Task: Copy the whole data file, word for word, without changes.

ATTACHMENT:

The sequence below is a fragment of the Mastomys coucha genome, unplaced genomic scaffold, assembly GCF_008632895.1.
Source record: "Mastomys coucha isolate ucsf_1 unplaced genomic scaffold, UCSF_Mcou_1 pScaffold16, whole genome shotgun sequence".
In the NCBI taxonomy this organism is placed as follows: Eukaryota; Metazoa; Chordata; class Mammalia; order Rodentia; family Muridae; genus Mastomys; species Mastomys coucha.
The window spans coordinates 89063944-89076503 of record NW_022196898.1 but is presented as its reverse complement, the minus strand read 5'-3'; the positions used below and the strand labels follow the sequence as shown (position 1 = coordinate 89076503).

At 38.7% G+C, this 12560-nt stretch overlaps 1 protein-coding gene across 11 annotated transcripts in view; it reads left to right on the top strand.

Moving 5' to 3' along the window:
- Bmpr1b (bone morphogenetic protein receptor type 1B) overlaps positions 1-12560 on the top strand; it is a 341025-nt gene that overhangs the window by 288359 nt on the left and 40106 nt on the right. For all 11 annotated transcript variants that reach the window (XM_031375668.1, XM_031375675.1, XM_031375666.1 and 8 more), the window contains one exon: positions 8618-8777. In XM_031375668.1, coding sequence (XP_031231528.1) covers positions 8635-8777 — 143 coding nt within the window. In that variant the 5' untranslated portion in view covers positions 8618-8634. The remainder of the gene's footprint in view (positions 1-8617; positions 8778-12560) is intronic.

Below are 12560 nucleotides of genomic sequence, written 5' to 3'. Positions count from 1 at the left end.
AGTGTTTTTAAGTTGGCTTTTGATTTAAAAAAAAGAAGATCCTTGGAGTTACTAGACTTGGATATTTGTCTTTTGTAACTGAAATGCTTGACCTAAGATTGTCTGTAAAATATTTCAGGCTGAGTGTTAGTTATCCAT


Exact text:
The sequence below is a fragment of the Mastomys coucha genome, unplaced genomic scaffold, assembly GCF_008632895.1.
Source record: "Mastomys coucha isolate ucsf_1 unplaced genomic scaffold, UCSF_Mcou_1 pScaffold16, whole genome shotgun sequence".
In the NCBI taxonomy this organism is placed as follows: Eukaryota; Metazoa; Chordata; class Mammalia; order Rodentia; family Muridae; genus Mastomys; species Mastomys coucha.
The window spans coordinates 89063944-89076503 of record NW_022196898.1 but is presented as its reverse complement, the minus strand read 5'-3'; the positions used below and the strand labels follow the sequence as shown (position 1 = coordinate 89076503).

At 38.7% G+C, this 12560-nt stretch overlaps 1 protein-coding gene across 11 annotated transcripts in view; it reads left to right on the top strand.

Moving 5' to 3' along the window:
- Bmpr1b (bone morphogenetic protein receptor type 1B) overlaps positions 1-12560 on the top strand; it is a 341025-nt gene that overhangs the window by 288359 nt on the left and 40106 nt on the right. For all 11 annotated transcript variants that reach the window (XM_031375668.1, XM_031375675.1, XM_031375666.1 and 8 more), the window contains one exon: positions 8618-8777. In XM_031375668.1, coding sequence (XP_031231528.1) covers positions 8635-8777 — 143 coding nt within the window. In that variant the 5' untranslated portion in view covers positions 8618-8634. The remainder of the gene's footprint in view (positions 1-8617; positions 8778-12560) is intronic.

Below are 12560 nucleotides of genomic sequence, written 5' to 3'. Positions count from 1 at the left end.
AGTGTTTTTAAGTTGGCTTTTGATTTAAAAAAAAGAAGATCCTTGGAGTTACTAGACTTGGATATTTGTCTTTTGTAACTGAAATGCTTGACCTAAGATTGTCTGTAAAATATTTCAGGCTGAGTGTTAGTTATCCAT